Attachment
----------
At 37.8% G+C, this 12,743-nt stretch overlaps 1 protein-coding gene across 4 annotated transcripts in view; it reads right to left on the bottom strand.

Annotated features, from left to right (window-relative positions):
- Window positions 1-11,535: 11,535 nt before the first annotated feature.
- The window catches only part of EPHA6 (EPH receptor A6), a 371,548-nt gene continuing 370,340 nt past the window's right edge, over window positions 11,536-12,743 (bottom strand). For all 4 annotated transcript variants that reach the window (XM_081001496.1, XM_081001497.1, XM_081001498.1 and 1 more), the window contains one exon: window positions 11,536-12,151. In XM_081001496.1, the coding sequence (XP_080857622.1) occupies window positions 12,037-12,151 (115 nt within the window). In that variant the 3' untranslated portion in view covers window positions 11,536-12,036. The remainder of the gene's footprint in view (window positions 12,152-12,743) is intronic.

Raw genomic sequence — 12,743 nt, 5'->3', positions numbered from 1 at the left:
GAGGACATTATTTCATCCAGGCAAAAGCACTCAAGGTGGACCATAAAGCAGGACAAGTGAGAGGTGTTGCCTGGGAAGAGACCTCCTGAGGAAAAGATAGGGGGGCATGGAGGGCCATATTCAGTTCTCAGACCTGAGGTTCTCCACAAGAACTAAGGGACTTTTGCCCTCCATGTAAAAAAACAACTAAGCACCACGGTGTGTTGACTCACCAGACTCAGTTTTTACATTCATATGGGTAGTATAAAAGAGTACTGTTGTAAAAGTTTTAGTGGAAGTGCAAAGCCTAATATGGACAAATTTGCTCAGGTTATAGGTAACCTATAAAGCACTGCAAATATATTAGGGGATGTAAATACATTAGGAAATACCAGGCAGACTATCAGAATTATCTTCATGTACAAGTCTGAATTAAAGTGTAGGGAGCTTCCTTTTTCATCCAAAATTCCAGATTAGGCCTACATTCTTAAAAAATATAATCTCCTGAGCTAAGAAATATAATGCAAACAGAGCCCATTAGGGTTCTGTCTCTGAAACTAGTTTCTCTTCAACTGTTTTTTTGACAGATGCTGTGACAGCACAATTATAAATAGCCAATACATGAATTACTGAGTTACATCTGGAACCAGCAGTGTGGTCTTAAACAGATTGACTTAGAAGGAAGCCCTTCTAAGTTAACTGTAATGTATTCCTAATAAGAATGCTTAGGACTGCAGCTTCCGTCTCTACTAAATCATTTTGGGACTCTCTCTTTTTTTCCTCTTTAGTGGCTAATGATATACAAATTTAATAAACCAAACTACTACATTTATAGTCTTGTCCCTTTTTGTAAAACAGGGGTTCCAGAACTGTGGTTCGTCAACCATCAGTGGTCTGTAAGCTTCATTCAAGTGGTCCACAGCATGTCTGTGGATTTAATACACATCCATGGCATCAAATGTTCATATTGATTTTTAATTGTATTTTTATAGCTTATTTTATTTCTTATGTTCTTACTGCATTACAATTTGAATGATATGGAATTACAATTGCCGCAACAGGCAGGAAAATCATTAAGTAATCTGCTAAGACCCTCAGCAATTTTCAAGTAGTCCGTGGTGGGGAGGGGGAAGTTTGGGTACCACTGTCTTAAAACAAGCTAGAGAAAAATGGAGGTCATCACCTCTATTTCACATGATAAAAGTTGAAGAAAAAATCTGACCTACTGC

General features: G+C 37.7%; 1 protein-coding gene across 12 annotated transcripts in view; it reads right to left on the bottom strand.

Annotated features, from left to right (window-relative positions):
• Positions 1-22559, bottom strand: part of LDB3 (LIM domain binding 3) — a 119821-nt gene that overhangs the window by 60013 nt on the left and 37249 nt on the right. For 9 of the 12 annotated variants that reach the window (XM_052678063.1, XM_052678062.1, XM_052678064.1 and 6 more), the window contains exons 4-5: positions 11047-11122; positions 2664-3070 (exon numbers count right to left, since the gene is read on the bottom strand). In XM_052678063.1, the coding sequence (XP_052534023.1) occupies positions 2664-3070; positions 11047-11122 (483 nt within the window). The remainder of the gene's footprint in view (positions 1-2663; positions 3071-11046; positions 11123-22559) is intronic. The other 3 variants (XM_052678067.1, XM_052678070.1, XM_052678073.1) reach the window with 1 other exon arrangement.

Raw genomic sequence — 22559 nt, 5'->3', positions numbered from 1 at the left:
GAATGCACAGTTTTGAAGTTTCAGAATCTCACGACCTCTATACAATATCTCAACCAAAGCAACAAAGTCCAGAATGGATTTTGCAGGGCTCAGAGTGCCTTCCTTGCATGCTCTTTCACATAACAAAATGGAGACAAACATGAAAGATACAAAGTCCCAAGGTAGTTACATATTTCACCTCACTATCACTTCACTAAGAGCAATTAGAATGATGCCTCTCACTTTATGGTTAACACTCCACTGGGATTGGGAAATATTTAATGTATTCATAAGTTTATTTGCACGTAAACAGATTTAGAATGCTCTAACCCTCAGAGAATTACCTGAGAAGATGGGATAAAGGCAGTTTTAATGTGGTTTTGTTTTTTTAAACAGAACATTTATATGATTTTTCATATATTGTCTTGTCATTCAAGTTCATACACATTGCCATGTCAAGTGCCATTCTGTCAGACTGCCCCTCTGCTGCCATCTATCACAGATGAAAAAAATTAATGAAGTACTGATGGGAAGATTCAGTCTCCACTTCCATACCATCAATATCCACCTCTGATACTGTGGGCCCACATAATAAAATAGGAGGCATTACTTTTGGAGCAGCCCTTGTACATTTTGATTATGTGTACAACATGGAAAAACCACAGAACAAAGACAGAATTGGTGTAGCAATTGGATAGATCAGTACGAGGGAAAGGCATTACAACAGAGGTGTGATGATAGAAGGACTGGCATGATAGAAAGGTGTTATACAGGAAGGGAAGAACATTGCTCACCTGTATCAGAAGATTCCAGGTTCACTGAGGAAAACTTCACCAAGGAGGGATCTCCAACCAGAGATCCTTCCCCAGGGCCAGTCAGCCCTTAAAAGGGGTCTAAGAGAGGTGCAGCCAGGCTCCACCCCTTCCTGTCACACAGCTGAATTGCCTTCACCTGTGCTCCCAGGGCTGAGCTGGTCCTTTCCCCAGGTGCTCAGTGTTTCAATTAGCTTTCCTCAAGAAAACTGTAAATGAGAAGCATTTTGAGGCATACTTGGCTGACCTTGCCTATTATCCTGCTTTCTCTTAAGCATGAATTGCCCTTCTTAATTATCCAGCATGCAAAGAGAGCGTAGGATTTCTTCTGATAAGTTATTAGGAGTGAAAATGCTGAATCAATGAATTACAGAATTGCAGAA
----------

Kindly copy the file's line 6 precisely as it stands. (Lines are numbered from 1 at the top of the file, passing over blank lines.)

GAGGACATTATTTCATCCAGGCAAAAGCACTCAAGGTGGACCATAAAGCAGGACAAGTGAGAGGTGTTGCCTGGGAAGAGACCTCCTGAGGAAAAGATAGGGGGGCATGGAGGGCCATATTCAGTTCTCAGACCTGAGGTTCTCCACAAGAACTAAGGGACTTTTGCCCTCCATGTAAAAAAACAACTAAGCACCACGGTGTGTTGACTCACCAGACTCAGTTTTTACATTCATATGGGTAGTATAAAAGAGTACTGTTGTAAAAGTTTTAGTGGAAGTGCAAAGCCTAATATGGACAAATTTGCTCAGGTTATAGGTAACCTATAAAGCACTGCAAATATATTAGGGGATGTAAATACATTAGGAAATACCAGGCAGACTATCAGAATTATCTTCATGTACAAGTCTGAATTAAAGTGTAGGGAGCTTCCTTTTTCATCCAAAATTCCAGATTAGGCCTACATTCTTAAAAAATATAATCTCCTGAGCTAAGAAATATAATGCAAACAGAGCCCATTAGGGTTCTGTCTCTGAAACTAGTTTCTCTTCAACTGTTTTTTTGACAGATGCTGTGACAGCACAATTATAAATAGCCAATACATGAATTACTGAGTTACATCTGGAACCAGCAGTGTGGTCTTAAACAGATTGACTTAGAAGGAAGCCCTTCTAAGTTAACTGTAATGTATTCCTAATAAGAATGCTTAGGACTGCAGCTTCCGTCTCTACTAAATCATTTTGGGACTCTCTCTTTTTTTCCTCTTTAGTGGCTAATGATATACAAATTTAATAAACCAAACTACTACATTTATAGTCTTGTCCCTTTTTGTAAAACAGGGGTTCCAGAACTGTGGTTCGTCAACCATCAGTGGTCTGTAAGCTTCATTCAAGTGGTCCACAGCATGTCTGTGGATTTAATACACATCCATGGCATCAAATGTTCATATTGATTTTTAATTGTATTTTTATAGCTTATTTTATTTCTTATGTTCTTACTGCATTACAATTTGAATGATATGGAATTACAATTGCCGCAACAGGCAGGAAAATCATTAAGTAATCTGCTAAGACCCTCAGCAATTTTCAAGTAGTCCGTGGTGGGGAGGGGGAAGTTTGGGTACCACTGTCTTAAAACAAGCTAGAGAAAAATGGAGGTCATCACCTCTATTTCACATGATAAAAGTTGAAGAAAAAATCTGACCTACTGC